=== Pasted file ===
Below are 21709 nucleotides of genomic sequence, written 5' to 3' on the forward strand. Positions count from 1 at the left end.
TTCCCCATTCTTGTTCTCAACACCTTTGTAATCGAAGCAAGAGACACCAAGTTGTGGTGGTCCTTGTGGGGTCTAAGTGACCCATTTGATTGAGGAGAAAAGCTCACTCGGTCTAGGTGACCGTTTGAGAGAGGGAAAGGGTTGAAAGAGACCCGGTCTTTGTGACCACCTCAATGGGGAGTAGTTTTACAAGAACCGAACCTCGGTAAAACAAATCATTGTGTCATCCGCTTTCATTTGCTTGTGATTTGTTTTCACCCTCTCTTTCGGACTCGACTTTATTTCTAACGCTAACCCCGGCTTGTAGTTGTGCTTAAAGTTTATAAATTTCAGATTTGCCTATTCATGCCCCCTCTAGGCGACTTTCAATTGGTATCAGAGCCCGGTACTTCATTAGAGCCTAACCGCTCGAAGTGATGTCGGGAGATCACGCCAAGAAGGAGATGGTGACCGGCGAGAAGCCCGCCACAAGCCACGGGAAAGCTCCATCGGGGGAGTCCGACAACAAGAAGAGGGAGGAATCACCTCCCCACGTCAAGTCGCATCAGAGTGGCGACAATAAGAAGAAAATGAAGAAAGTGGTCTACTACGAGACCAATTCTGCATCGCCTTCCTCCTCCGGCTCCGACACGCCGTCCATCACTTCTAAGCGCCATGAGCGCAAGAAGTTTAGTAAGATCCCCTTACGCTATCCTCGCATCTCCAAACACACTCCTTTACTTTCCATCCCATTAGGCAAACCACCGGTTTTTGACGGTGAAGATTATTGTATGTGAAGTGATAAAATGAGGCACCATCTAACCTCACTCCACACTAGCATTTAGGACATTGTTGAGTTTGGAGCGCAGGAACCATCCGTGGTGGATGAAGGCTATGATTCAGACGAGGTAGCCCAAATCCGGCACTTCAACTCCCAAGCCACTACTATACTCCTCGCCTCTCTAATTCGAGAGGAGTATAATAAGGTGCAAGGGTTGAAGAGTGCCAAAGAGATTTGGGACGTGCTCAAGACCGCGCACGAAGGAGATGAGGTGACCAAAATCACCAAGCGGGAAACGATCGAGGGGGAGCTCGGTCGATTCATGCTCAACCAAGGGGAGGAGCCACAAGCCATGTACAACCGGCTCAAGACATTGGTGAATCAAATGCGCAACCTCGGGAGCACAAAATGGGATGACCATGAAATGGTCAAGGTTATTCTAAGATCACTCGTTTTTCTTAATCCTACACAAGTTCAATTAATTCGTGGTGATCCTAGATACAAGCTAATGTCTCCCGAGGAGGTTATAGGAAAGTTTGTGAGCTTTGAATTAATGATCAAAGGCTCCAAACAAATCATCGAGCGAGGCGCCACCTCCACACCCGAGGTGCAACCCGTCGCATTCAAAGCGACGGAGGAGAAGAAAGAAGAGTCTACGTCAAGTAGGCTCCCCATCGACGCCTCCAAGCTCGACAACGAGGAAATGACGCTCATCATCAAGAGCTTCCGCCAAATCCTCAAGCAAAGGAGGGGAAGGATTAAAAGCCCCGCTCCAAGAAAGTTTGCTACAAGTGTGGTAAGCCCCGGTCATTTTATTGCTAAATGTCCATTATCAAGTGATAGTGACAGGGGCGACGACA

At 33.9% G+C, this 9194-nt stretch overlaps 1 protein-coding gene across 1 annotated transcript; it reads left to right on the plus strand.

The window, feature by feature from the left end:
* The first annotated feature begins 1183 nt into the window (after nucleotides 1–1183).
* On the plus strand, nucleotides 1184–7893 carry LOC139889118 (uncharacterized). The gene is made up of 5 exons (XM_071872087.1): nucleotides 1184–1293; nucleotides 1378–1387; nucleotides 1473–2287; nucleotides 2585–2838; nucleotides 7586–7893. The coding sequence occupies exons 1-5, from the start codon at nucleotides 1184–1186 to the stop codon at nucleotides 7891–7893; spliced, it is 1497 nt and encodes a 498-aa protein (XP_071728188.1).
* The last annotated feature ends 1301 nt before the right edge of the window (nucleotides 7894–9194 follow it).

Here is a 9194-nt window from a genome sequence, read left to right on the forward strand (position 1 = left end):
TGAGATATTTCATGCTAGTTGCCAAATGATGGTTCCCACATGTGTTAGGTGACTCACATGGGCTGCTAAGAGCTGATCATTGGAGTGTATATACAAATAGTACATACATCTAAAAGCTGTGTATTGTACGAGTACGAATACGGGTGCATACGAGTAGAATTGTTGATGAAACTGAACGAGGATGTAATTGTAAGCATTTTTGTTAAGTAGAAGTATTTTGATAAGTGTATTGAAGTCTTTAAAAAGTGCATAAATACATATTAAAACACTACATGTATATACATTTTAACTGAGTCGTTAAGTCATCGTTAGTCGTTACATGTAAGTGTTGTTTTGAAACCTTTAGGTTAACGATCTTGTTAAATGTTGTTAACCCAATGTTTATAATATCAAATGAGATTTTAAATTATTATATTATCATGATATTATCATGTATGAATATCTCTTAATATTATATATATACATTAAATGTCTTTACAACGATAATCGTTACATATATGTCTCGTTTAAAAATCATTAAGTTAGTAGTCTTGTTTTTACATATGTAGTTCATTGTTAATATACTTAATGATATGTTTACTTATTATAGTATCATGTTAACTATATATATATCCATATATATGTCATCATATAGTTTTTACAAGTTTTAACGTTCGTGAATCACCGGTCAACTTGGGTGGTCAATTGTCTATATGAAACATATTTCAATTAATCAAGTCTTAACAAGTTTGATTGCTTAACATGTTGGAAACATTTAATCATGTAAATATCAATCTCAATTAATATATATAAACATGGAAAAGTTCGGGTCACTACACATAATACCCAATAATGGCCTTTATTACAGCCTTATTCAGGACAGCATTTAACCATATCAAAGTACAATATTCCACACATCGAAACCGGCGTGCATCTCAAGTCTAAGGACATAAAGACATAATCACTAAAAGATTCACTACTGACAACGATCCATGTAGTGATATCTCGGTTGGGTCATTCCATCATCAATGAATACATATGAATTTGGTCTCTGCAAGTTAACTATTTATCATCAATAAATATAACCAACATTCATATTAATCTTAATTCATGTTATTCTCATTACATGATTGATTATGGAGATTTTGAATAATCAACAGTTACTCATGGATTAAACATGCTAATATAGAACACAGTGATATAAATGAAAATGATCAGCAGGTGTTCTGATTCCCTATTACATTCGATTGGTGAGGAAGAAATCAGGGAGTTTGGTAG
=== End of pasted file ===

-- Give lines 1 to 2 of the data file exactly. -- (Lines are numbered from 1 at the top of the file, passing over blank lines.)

Below are 21709 nucleotides of genomic sequence, written 5' to 3' on the forward strand. Positions count from 1 at the left end.
TTCCCCATTCTTGTTCTCAACACCTTTGTAATCGAAGCAAGAGACACCAAGTTGTGGTGGTCCTTGTGGGGTCTAAGTGACCCATTTGATTGAGGAGAAAAGCTCACTCGGTCTAGGTGACCGTTTGAGAGAGGGAAAGGGTTGAAAGAGACCCGGTCTTTGTGACCACCTCAATGGGGAGTAGTTTTACAAGAACCGAACCTCGGTAAAACAAATCATTGTGTCATCCGCTTTCATTTGCTTGTGATTTGTTTTCACCCTCTCTTTCGGACTCGACTTTATTTCTAACGCTAACCCCGGCTTGTAGTTGTGCTTAAAGTTTATAAATTTCAGATTTGCCTATTCATGCCCCCTCTAGGCGACTTTCAATTGGTATCAGAGCCCGGTACTTCATTAGAGCCTAACCGCTCGAAGTGATGTCGGGAGATCACGCCAAGAAGGAGATGGTGACCGGCGAGAAGCCCGCCACAAGCCACGGGAAAGCTCCATCGGGGGAGTCCGACAACAAGAAGAGGGAGGAATCACCTCCCCACGTCAAGTCGCATCAGAGTGGCGACAATAAGAAGAAAATGAAGAAAGTGGTCTACTACGAGACCAATTCTGCATCGCCTTCCTCCTCCGGCTCCGACACGCCGTCCATCACTTCTAAGCGCCATGAGCGCAAGAAGTTTAGTAAGATCCCCTTACGCTATCCTCGCATCTCCAAACACACTCCTTTACTTTCCATCCCATTAGGCAAACCACCGGTTTTTGACGGTGAAGATTATTGTATGTGAAGTGATAAAATGAGGCACCATCTAACCTCACTCCACACTAGCATTTAGGACATTGTTGAGTTTGGAGCGCAGGAACCATCCGTGGTGGATGAAGGCTATGATTCAGACGAGGTAGCCCAAATCCGGCACTTCAACTCCCAAGCCACTACTATACTCCTCGCCTCTCTAATTCGAGAGGAGTATAATAAGGTGCAAGGGTTGAAGAGTGCCAAAGAGATTTGGGACGTGCTCAAGACCGCGCACGAAGGAGATGAGGTGACCAAAATCACCAAGCGGGAAACGATCGAGGGGGAGCTCGGTCGATTCATGCTCAACCAAGGGGAGGAGCCACAAGCCATGTACAACCGGCTCAAGACATTGGTGAATCAAATGCGCAACCTCGGGAGCACAAAATGGGATGACCATGAAATGGTCAAGGTTATTCTAAGATCACTCGTTTTTCTTAATCCTACACAAGTTCAATTAATTCGTGGTGATCCTAGATACAAGCTAATGTCTCCCGAGGAGGTTATAGGAAAGTTTGTGAGCTTTGAATTAATGATCAAAGGCTCCAAACAAATCATCGAGCGAGGCGCCACCTCCACACCCGAGGTGCAACCCGTCGCATTCAAAGCGACGGAGGAGAAGAAAGAAGAGTCTACGTCAAGTAGGCTCCCCATCGACGCCTCCAAGCTCGACAACGAGGAAATGACGCTCATCATCAAGAGCTTCCGCCAAATCCTCAAGCAAAGGAGGGGAAGGATTAAAAGCCCCGCTCCAAGAAAGTTTGCTACAAGTGTGGTAAGCCCCGGTCATTTTATTGCTAAATGTCCATTATCAAGTGATAGTGACAGGGGCGACGACA